Back in March, Brad and I wrote a post entitled "Romney’s and Obama’s tax plans, in one chart." Here's the chart:
Naomi Robbins, who specializes in good graphs, says there's a problem with that chart. "What bothers me is that over half (5 of 9 data points) of the horizontal axis provides data on twenty percent of the population. This gives the visual impression that Obama is raising taxes on people other than the top few percent and that Romney’s tax cuts also affect more people than is the case."
She's right. And Robbins did more than carp about our graph. She made a better one:
What you're seeing there is the same data as on the first chart, but with "equally spaced intervals on the horizontal axis represent[ing] equal percentages of taxpayers." The result is that the two candidate's tax plans come through much more clearly. Romney's plan is a large tax cut for the top 60 percent, a huge tax cut for the top few percent, and a significant tax increase for the bottom few percent, as he permits a few temporary tax breaks that benefit low-income folks to expire. Obama's plan keeps the current tax rates for almost everyone but the top few percent, who face a very large tax increase.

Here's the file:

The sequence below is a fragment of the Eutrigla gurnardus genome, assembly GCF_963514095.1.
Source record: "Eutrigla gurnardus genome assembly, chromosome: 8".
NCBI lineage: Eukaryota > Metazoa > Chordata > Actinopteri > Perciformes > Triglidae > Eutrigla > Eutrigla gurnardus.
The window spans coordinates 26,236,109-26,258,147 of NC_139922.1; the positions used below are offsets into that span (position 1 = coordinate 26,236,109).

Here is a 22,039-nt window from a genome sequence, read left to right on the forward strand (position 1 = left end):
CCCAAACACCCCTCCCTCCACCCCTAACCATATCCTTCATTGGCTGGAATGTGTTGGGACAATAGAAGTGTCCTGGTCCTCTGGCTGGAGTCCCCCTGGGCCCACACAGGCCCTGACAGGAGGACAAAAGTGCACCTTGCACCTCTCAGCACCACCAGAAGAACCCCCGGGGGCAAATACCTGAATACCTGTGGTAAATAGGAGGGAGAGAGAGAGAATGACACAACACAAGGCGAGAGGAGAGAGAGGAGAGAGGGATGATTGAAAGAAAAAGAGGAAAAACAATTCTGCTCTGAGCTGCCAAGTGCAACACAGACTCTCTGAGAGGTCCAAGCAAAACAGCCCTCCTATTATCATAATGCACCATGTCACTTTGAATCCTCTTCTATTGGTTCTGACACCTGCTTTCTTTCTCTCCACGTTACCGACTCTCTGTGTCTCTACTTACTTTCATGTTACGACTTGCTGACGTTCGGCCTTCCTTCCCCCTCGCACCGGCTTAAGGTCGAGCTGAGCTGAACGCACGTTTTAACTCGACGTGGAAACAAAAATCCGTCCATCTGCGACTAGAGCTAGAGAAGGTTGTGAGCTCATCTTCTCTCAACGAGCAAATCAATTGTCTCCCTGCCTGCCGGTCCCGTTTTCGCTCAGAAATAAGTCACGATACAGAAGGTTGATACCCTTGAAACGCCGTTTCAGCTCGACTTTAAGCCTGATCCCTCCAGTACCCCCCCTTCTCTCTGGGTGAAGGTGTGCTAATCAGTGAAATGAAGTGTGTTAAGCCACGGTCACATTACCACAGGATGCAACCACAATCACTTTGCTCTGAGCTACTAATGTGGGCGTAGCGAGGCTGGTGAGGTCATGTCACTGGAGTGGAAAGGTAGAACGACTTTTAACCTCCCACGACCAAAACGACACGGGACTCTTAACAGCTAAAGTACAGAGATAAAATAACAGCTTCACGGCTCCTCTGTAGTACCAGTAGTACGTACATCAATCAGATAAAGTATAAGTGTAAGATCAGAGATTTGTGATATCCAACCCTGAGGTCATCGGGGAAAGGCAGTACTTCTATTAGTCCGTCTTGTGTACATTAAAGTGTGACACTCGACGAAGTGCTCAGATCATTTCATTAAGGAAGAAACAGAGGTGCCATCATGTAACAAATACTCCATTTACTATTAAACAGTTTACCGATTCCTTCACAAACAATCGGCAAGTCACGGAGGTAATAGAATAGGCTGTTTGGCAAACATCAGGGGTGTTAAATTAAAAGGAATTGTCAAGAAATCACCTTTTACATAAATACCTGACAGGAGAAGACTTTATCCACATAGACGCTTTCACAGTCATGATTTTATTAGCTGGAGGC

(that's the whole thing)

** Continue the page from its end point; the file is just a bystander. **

It's also worth noting that these numbers only tell half the story: Romney has promised to offset the cost of most of his tax plan through spending cuts and tax reforms, and so any analysis of who pays is incomplete without those policies. But that information is impossible to graph, as Romney hasn't released it yet. All we can say is that since Romney has promised to increase spending on defense and honor Medicare and Social Security's scheduled benefits for the next decade, it's hard to see how he makes good on that promise without cutting deep into programs for the poor and tax preferences that benefit the middle class, and if that's right, then the poor and middle class are paying much more than you can tell from the graph above.